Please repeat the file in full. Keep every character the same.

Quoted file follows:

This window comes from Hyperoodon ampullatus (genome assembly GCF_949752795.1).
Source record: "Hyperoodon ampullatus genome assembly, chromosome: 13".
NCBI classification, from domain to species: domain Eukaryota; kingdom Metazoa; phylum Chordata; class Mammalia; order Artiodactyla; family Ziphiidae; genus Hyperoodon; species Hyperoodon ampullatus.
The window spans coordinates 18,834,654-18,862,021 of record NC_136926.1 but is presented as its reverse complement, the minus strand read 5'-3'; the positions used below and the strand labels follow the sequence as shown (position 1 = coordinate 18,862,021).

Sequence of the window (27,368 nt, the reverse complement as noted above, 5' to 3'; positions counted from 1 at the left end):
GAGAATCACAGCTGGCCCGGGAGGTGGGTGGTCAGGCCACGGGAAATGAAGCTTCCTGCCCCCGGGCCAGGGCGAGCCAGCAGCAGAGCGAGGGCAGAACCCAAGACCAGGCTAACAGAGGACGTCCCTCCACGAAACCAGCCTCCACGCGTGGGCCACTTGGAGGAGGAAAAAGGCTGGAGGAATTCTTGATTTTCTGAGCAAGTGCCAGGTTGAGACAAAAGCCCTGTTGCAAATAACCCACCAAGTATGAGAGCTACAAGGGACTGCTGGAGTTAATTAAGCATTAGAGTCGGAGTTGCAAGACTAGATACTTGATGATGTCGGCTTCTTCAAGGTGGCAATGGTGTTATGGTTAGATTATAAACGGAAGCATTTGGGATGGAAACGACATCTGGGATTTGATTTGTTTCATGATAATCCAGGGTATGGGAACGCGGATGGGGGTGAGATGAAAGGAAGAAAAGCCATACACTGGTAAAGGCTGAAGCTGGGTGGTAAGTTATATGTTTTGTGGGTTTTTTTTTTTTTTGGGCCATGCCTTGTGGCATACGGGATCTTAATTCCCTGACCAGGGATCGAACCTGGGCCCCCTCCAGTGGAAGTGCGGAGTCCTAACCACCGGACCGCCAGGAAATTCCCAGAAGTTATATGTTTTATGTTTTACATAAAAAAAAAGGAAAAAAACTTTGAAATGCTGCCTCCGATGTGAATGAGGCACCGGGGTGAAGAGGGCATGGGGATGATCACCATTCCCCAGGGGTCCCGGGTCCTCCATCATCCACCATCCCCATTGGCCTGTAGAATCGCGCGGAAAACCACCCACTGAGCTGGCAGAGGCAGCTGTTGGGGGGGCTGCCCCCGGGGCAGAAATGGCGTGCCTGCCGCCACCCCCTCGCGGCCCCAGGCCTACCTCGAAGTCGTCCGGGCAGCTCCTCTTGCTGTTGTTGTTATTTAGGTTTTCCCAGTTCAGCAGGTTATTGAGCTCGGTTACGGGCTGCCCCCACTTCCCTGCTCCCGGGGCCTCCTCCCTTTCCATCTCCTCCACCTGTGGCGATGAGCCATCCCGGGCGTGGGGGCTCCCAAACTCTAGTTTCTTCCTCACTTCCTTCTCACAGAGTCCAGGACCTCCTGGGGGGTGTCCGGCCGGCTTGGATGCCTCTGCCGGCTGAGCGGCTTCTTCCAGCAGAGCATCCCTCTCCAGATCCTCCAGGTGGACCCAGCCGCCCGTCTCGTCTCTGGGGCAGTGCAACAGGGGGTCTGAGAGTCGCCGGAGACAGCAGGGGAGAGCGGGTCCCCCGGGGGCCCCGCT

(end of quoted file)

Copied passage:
This window comes from Hyperoodon ampullatus (genome assembly GCF_949752795.1).
Source record: "Hyperoodon ampullatus genome assembly, chromosome: 13".
NCBI classification, from domain to species: domain Eukaryota; kingdom Metazoa; phylum Chordata; class Mammalia; order Artiodactyla; family Ziphiidae; genus Hyperoodon; species Hyperoodon ampullatus.
The window spans coordinates 18,834,654-18,862,021 of record NC_136926.1 but is presented as its reverse complement, the minus strand read 5'-3'; the positions used below and the strand labels follow the sequence as shown (position 1 = coordinate 18,862,021).

Sequence of the window (27,368 nt, the reverse complement as noted above, 5' to 3'; positions counted from 1 at the left end):
GAGAATCACAGCTGGCCCGGGAGGTGGGTGGTCAGGCCACGGGAAATGAAGCTTCCTGCCCCCGGGCCAGGGCGAGCCAGCAGCAGAGCGAGGGCAGAACCCAAGACCAGGCTAACAGAGGACGTCCCTCCACGAAACCAGCCTCCACGCGTGGGCCACTTGGAGGAGGAAAAAGGCTGGAGGAATTCTTGATTTTCTGAGCAAGTGCCAGGTTGAGACAAAAGCCCTGTTGCAAATAACCCACCAAGTATGAGAGCTACAAGGGACTGCTGGAGTTAATTAAGCATTAGAGTCGGAGTTGCAAGACTAGATACTTGATGATGTCGGCTTCTTCAAGGTGGCAATGGTGTTATGGTTAGATTATAAACGGAAGCATTTGGGATGGAAACGACATCTGGGATTTGATTTGTTTCATGATAATCCAGGGTATGGGAACGCGGATGGGGGTGAGATGAAAGGAAGAAAAGCCATACACTGGTAAAGGCTGAAGCTGGGTGGTAAGTTATATGTTTTGTGGGTTTTTTTTTTTTTTGGGCCATGCCTTGTGGCATACGGGATCTTAATTCCCTGACCAGGGATCGAACCTGGGCCCCCTCCAGTGGAAGTGCGGAGTCCTAACCACCGGACCGCCAGGAAATTCCCAGAAGTTATATGTTTTATGTTTTACATAAAAAAAAAGGAAAAAAACTTTGAAATGCTGCCTCCGATGTGAATGAGGCACCGGGGTGAAGAGGGCATGGGGATGATCACCATTCCCCAGGGGTCCCGGGTCCTCCATCATCCACCATCCCCATTGGCCTGTAGAATCGCGCGGAAAACCACCCACTGAGCTGGCAGAGGCAGCTGTTGGGGGGGCTGCCCCCGGGGCAGAAATGGCGTGCCTGCCGCCACCCCCTCGCGGCCCCAGGCCTACCTCGAAGTCGTCCGGGCAGCTCCTCTTGCTGTTGTTGTTATTTAGGTTTTCCCAGTTCAGCAGGTTATTGAGCTCGGTTACGGGCTGCCCCCACTTCCCTGCTCCCGGGGCCTCCTCCCTTTCCATCTCCTCCACCTGTGGCGATGAGCCATCCCGGGCGTGGGGGCTCCCAAACTCTAGTTTCTTCCTCACTTCCTTCTCACAGAGTCCAGGACCTCCTGGGGGGTGTCCGGCCGGCTTGGATGCCTCTGCCGGCTGAGCGGCTTCTTCCAGCAGAGCATCCCTCTCCAGATCCTCCAGGTGGACCCAGCCGCCCGTCTCGTCTCTGGGGCAGTGCAACAGGGGGTCTGAGAGTCGCCGGAGACAGCAGGGGAGAGCGGGTCCCCCGGGGGCCCCGCT